It took a long time for this reality to kick in, but diversity and inclusion practitioners are coming around to the notion that mandatory unconscious bias training does not work. Some would say even optional unconscious bias training is not effective since it simply raises awareness of unconscious bias without changing the behaviors that cause unconscious bias.
Most studies show that the best way to confront unconscious bias in the workplace is through mentoring and network programs, diversity advisory councils, employee associations and having a chief executive officer for diversity and inclusion.
Those of us in the federal government understand that unconscious bias training is not going anywhere anytime soon. Why is that, you may ask– because bureaucracies are often inefficient and resistant to change.
This is where Emtrain comes in. It is an organization that provides empowerment strategies for responding to legal risks associated with workplace and sexual harassment, ethics and unconscious bias issues with a neat little model on how to frame your workplace’s unconscious bias training.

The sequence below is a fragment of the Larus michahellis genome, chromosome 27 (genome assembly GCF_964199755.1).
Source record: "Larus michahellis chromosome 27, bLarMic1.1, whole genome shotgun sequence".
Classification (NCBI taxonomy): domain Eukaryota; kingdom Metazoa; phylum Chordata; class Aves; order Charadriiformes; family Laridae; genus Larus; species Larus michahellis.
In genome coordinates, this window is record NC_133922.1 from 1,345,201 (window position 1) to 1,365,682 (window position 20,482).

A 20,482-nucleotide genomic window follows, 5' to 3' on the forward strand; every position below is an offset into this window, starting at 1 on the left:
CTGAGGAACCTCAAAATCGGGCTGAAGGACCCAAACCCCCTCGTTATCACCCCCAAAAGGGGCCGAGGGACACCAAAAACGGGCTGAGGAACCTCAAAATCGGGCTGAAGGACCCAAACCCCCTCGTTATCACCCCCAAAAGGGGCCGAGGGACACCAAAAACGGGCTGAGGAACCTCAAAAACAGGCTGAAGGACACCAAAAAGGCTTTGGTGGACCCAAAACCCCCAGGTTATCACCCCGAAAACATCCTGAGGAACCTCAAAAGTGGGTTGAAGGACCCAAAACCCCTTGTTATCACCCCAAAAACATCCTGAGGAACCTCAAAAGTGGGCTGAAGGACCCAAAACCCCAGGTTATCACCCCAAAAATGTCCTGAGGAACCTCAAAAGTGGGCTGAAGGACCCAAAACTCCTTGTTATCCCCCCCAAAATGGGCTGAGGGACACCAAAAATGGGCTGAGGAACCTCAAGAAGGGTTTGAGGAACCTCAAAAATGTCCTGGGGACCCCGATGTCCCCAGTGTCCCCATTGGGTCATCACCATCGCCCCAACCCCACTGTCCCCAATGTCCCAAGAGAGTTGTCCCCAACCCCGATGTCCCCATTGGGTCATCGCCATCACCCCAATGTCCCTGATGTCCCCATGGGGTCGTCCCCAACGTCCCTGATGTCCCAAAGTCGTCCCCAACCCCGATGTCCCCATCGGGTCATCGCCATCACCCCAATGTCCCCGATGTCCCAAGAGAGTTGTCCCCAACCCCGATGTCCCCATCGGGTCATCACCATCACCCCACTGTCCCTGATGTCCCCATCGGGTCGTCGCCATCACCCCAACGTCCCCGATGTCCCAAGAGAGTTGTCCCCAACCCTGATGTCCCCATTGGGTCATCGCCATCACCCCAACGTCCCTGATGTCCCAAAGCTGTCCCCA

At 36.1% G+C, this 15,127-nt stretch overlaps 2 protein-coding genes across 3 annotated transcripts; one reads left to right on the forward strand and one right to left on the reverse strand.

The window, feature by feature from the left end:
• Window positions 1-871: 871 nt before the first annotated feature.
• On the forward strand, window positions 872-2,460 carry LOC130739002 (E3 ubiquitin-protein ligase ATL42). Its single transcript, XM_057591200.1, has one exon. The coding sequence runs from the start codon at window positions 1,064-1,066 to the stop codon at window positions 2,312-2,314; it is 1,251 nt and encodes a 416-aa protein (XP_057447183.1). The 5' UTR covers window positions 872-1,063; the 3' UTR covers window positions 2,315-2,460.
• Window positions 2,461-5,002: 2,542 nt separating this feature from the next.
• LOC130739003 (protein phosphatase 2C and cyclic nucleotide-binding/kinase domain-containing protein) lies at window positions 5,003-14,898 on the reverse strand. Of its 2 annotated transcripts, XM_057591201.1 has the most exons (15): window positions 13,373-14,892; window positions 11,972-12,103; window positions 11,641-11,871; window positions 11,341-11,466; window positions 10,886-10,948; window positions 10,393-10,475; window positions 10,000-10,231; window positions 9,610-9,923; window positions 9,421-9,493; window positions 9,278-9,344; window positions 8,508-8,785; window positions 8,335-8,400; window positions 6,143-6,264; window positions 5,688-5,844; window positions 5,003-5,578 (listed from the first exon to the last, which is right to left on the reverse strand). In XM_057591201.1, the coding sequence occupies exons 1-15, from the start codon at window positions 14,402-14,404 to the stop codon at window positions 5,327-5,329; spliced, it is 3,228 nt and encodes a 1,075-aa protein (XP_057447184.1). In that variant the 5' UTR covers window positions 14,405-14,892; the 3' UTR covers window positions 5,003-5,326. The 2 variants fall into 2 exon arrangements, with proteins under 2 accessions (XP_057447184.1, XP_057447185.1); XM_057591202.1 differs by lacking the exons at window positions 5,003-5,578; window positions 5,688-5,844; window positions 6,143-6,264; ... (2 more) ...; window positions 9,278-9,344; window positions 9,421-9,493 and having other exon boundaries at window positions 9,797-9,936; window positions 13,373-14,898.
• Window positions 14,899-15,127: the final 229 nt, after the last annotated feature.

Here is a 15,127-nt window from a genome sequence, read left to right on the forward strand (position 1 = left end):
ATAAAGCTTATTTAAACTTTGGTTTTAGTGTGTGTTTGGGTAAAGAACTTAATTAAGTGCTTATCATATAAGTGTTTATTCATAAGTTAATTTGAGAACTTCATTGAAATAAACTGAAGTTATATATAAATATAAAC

Make it Optional
Addressing unconscious bias has to flow through intrinsic motivation rather than extrinsic motivation. Folks have to want to get better at combating unconscious bias because they want to not because they are required to attend a mandatory training.
The hope here is to create a crowdsourced organic response to unconscious bias training where peer pressure influences the spread of the unconscious bias gospel as opposed to compulsory educational sessions.
Make it Personal
Diversity and inclusion consultant, Howard Ross has some recommendations on how to personalize your unconscious awareness training program. He recommends you admit you are biased. Once you make that realization, shine the flashlight on those things that make you biased. Push the bias into the conscious realm so you can do something about it. Make peace with the uncertainty that unconscious bias brings. Confront the pain and discomfort of your new reality. And lastly, make relationships with people who are different from you by identifying role models within those groups.
Make it Bottom Up
No amount of top down bureaucratic messaging will reduce unconscious bias. The discussion has to flow from the grassroots portion of the organization since they are located in the part of the workplace where unconscious bias raises its ugly head. The culture and climate have to be framed in a way that sustains an ongoing discussion on unconscious bias rather than a boring sermon on high that is dead on arrival.
When it come the unconscious bias training, make it optional, make it personal and make it bottom up. Who knows, you may perfect the next great model of unconscious bias training whether we are ready for it or not.
Leave a Reply
You must be logged in to post a comment.